5 cloud computing trends that will be big in 2013

By Bernard Golden, CIO |  Cloud Computing

It's critical to understand that differentiation exists in the mind of the buyer, not the mind of the seller. Cloud service providers will need to understand the motivations of buyers and will also need to understand that many cloud buyers are different from traditional enterprise buyers-they may work in enterprises, but they don't have the same needs or goals as their counterparts. Proffering a product with the traditional functionality, language and selling approach to this new type of buyer is pointless.

In 2013, I expect "enterprise cloud" to be a meme that moves from a market segment description to a drinking-game meme. Every time you hear it, you have to take a sip of your beer.

2. Enterprises Realize That Cloud Computing Means, Well, Cloud Computing

One big realization on the part of enterprise IT groups this year has been that business unit adoption of public cloud computing isn't going to go away. Many, however, continue to implement internal clouds that are little more than warmed-over virtualization, with the expectation that once the internal offering is available, it will become the default choice of developers.

Analysis: How the Cloud Brings Developers into the Business Process

Next year will bring the recognition that developers have embraced public cloud computing because of its speed and agility. Enterprise IT groups will then comprehend that internal offerings have to meet the much higher expectations of developers-expectations raised by what they now recognize is possible. Internal IT groups will confront the reality that warmed-over virtualization isn't nearly enough-and getting to public levels of agility will require process streamlining and end-to-end automation. In a word, it will mean re-engineering, which is much more difficult than buying a new product with the expectation that it will magically make one's private cloud as attractive as the public alternatives.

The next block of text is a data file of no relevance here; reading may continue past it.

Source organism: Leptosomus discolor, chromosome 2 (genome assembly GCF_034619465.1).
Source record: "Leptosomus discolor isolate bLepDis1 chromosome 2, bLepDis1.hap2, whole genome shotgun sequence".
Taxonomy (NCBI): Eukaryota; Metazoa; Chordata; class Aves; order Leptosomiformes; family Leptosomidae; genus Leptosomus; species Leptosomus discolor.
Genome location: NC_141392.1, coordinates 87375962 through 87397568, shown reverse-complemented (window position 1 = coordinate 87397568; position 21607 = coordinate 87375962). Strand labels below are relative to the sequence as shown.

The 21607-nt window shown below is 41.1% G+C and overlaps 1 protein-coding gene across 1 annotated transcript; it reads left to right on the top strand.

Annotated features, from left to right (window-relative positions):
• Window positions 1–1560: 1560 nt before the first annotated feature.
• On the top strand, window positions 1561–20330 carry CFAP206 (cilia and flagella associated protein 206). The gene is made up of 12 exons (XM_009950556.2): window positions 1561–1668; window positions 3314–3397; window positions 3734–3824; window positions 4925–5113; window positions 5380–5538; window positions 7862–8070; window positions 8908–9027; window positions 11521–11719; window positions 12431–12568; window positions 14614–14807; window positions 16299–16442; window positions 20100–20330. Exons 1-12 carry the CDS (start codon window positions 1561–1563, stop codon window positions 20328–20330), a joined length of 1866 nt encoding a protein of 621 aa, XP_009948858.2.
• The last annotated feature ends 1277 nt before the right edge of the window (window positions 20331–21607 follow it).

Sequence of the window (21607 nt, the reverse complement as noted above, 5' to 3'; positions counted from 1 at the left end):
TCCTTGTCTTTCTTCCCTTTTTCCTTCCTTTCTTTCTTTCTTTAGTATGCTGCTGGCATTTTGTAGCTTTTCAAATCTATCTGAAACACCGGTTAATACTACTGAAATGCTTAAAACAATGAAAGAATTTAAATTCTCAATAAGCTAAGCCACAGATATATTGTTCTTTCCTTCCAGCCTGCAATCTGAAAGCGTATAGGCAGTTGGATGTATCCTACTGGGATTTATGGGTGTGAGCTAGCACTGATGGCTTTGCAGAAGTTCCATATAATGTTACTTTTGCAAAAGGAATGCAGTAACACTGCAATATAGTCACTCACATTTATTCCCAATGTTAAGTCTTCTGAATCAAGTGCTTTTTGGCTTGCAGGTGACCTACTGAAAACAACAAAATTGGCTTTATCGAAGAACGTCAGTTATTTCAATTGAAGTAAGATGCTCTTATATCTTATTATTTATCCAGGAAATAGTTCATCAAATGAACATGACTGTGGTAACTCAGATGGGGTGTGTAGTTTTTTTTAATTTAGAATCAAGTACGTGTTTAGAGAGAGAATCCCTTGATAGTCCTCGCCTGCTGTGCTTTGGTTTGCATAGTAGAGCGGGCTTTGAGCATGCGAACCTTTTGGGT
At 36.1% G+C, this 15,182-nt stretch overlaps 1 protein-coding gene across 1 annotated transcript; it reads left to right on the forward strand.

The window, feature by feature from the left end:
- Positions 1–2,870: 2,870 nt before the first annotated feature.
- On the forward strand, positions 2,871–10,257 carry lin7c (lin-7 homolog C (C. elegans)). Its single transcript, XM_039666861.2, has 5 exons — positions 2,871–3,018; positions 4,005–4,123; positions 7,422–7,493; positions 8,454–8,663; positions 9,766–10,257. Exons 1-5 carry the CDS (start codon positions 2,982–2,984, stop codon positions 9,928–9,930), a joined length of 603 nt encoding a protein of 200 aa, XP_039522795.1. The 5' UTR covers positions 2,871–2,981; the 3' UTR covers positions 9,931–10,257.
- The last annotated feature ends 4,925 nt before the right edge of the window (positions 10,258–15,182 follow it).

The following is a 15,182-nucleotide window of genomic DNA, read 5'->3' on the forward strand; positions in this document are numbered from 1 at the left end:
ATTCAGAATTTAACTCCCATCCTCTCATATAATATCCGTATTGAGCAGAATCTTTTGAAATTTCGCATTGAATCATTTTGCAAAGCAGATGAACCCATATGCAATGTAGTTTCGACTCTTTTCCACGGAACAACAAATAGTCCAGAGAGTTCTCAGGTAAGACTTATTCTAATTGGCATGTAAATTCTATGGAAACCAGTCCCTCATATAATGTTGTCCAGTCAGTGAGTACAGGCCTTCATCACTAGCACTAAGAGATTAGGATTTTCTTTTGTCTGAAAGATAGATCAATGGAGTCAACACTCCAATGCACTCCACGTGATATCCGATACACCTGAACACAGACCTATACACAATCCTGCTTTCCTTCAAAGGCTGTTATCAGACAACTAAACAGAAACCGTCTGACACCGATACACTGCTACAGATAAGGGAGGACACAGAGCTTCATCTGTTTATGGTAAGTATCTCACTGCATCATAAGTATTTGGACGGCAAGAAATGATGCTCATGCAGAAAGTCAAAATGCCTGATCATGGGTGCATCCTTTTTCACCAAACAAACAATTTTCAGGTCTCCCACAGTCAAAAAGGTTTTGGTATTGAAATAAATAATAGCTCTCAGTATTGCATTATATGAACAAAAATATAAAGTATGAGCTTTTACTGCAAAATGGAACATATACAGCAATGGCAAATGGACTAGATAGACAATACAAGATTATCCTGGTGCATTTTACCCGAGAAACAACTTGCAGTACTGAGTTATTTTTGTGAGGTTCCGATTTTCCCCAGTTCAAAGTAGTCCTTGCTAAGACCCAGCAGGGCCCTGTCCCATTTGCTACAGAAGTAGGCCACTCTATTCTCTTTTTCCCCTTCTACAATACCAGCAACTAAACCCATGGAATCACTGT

Expect to see many, many articles next year on the organizational change necessary to successfully implement private cloud computing. If you're implementing a private cloud and haven't thought through how you're going to integrate end-to-end automation and remove process roadblock, you have a problem. A big problem.

3. The Public CSP Business Will See a Pricing Bloodbath


Originally published on CIO |  Click here to read the original story.
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